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Puberty is a phase in which individuals often test the boundaries of themselves and surrounding others and further define their identity – and thus their uniqueness compared to other individuals. Similarly, as Computational Social Science (CSS) grows up, it must strike a balance between its own practices and those of neighboring disciplines to achieve scientific rigor and refine its identity. However, there are certain areas within CSS that are reluctant to adopt rigorous scientific practices from other fields, which can be observed through an overreliance on passively collected data (e.g., through digital traces, wearables) without questioning the validity of such data. This paper argues that CSS should embrace the potential of combining both passive and active measurement practices to capitalize on the strengths of each approach, including objectivity and psychological quality. Additionally, the paper suggests that CSS would benefit from integrating practices and knowledge from other established disciplines, such as measurement validation, theoretical embedding, and open science practices. Based on this argument, the paper provides ten recommendations for CSS to mature as an interdisciplinary field of research.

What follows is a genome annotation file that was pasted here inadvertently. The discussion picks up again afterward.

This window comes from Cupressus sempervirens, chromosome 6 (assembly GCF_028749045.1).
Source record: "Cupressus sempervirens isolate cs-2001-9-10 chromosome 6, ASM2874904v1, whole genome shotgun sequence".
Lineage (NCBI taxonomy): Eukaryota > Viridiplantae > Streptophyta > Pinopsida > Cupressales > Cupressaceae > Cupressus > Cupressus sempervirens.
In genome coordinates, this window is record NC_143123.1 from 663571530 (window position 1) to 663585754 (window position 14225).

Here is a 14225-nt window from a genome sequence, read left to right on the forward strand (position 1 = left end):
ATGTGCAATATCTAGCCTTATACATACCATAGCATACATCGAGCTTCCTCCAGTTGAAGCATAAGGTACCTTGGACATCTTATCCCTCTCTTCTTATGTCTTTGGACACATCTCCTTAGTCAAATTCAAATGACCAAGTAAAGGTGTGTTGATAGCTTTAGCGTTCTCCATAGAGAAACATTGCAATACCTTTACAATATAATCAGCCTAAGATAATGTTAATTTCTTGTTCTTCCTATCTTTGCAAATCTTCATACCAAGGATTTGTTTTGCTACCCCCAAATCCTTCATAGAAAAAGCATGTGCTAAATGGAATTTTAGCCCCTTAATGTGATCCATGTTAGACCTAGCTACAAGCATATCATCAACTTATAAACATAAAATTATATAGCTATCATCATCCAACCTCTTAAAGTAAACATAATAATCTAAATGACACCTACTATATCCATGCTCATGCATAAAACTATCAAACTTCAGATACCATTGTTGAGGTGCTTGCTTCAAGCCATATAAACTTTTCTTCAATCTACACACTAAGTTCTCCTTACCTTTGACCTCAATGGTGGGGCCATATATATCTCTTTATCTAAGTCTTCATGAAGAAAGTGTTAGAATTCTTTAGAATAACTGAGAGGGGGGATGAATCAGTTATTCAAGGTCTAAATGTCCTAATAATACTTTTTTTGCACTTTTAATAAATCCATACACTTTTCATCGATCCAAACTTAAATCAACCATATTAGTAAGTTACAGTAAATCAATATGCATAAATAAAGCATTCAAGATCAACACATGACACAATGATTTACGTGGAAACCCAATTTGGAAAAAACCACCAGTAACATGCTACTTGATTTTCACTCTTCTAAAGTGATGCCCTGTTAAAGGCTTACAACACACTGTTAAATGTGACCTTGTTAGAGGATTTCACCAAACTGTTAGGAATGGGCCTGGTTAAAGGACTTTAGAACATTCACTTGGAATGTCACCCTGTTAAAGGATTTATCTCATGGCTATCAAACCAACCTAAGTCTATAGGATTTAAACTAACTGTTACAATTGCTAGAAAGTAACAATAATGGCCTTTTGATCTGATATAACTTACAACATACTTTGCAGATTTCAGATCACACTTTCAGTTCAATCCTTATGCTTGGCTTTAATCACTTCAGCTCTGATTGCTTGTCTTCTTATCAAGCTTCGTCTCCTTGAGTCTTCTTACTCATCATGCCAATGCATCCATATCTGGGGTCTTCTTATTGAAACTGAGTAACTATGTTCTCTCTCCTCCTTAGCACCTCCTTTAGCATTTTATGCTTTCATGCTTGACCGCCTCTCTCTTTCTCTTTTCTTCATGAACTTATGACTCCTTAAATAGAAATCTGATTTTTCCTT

Link to resource: https://doi.org/10.1140/epjds/s13688-023-00434-1
Type of resources: Reading
Education level(s): College / Upper Division (Undergraduates), Graduate / Professional
Primary user(s): Student, Teacher
Subject area(s): Applied Science, Social Science